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The major attraction in Horner's The Perfect Storm, though, is in its tone. The presence of the acoustic guitar is obviously meant to accentuate the warmth of the character theme, but the electric guitar gives the score a gritty, defiant edge that well represents the attitude of the crew. Horner had used the electric guitar in a few scores throughout the 1990's, but usually as only a singular accent piece. It had a noticeable impact as a slashing reminder of the perils of war in Courage Under Fire and had the distinction of marking the single moment in Titanic when the film dramatically shifted to its second half. Here, it is used more frequently as an equal to any other performing member of the ensemble, and is mixed as just another bass element. At 4:05 into "To the Fleming Cap," as in a few other places, the higher pitches of the instrument mimic a seagull call, but it's usually more of a three-dimensional percussion piece for most of the rambunctious rhythms of the fishing sequences. The buoyant enthusiasm of these cues recalls the best of Horner's adventure scores for children's films, including The Rocketeer. As the score shifts into troubled waters, the "worrisome" cues (highlighted by "The Decision to Turn Around") exhibit significant characteristics of Apollo 13, including the tapping percussion best known in that score. By "Coast Guard Rescue," Horner is in a brutal action mode (complete with the four-note motif of evil from Willow) and lets rip with orchestral mayhem more forceful than anything since Brainstorm. The raw energy of these cues is a reminder of the composer's earliest days, and it is because of this material that The Perfect Storm excels. Horner also achieves the rolling movement of the oceanic waves through the use of fluctuating strings, woodwinds, and the cymbals; it's not as impressive as Joel McNeely's storm music in Virus the previous year, but it is nevertheless quite engaging. Overall, The Perfect Storm is an exhausting, but ultimately rewarding score. After 75 minutes on album, regardless of the high quality of the action cues, the saccharine, endlessly repeating character theme can still be as unpleasant as swallowing seawater. ****   Amazon.com Price Hunt: CD or Download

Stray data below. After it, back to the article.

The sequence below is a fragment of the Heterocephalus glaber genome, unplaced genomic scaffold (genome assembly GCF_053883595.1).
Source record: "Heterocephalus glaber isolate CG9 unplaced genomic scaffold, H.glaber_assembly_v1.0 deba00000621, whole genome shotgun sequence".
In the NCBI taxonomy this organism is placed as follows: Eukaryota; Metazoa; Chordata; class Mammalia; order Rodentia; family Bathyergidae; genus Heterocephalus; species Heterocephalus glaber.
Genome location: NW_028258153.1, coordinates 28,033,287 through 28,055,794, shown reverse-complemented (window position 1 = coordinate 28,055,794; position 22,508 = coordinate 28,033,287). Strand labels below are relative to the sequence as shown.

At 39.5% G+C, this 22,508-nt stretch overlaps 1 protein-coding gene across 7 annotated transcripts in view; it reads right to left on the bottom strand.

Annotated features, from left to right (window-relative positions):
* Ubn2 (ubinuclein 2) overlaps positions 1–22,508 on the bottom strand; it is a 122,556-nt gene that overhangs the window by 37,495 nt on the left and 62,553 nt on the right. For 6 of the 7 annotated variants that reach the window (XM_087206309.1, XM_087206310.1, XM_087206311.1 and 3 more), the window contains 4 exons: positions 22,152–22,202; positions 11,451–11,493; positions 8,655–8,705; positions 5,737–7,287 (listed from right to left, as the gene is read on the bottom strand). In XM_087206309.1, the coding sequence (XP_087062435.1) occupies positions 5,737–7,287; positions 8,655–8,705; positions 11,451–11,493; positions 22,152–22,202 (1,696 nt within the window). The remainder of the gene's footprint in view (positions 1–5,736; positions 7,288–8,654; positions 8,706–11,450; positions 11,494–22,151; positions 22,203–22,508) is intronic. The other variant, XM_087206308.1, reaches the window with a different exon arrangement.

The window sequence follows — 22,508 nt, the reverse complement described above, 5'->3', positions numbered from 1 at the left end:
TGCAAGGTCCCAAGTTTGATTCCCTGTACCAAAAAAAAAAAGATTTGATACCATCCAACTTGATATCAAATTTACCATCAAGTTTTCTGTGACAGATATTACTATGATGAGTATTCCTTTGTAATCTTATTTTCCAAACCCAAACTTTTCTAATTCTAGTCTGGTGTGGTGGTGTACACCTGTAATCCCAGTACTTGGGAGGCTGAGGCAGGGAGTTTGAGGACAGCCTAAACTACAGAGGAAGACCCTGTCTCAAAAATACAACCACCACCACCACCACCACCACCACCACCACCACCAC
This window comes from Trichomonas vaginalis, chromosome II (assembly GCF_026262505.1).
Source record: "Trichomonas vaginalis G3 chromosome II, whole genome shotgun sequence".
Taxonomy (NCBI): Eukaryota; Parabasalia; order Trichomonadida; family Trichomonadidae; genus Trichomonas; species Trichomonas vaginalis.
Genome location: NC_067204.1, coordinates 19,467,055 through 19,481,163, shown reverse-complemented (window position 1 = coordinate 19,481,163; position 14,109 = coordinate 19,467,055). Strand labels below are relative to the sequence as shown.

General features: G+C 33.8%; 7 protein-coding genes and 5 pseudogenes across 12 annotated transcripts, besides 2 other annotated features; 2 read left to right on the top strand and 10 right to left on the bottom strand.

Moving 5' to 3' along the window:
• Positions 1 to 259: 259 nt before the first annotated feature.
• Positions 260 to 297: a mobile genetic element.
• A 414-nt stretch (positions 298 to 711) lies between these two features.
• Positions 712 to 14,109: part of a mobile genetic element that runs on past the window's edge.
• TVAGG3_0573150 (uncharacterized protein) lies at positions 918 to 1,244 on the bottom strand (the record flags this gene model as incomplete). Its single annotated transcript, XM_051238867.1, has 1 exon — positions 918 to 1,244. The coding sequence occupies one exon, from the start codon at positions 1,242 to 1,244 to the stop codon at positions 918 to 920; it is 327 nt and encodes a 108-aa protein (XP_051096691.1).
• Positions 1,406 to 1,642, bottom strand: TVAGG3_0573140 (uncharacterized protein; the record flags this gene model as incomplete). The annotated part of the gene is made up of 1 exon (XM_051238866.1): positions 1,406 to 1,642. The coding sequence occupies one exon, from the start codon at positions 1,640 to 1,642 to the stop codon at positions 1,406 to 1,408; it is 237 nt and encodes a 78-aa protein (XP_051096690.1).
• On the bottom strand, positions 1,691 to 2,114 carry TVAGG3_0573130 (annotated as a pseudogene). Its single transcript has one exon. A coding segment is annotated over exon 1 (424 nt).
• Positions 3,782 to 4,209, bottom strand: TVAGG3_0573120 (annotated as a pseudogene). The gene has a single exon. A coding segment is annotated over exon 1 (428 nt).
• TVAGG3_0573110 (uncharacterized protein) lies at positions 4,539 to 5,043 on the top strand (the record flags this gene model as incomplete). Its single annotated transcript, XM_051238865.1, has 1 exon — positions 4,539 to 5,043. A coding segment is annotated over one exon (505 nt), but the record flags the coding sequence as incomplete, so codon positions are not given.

Bias Check:For James Horner reviews at Filmtracks, the average editorial rating is 3.13 (in 98 reviews)